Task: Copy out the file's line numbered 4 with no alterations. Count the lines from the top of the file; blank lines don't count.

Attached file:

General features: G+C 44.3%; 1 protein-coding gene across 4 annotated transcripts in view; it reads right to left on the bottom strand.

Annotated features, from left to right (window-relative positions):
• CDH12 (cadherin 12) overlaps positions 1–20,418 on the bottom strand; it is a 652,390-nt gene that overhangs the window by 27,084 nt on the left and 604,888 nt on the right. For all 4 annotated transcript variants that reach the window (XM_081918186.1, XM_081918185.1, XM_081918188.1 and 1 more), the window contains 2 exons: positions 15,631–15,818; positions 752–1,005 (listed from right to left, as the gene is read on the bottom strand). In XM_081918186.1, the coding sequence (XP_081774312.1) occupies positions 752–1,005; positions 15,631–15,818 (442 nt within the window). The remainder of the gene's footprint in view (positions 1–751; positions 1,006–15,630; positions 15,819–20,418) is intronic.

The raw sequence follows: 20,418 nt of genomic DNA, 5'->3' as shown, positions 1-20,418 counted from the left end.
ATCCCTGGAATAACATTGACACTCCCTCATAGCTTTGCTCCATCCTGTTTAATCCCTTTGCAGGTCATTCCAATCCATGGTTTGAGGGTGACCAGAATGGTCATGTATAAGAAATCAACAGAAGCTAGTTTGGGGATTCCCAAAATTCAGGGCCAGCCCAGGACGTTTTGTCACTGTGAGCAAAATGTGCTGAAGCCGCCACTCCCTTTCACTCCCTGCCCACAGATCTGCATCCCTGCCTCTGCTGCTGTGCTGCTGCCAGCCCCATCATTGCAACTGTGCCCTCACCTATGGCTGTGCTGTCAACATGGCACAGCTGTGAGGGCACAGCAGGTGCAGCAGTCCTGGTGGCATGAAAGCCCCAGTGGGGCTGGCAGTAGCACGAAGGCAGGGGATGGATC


The raw sequence follows: 20,418 nt of genomic DNA, 5'->3' as shown, positions 1-20,418 counted from the left end.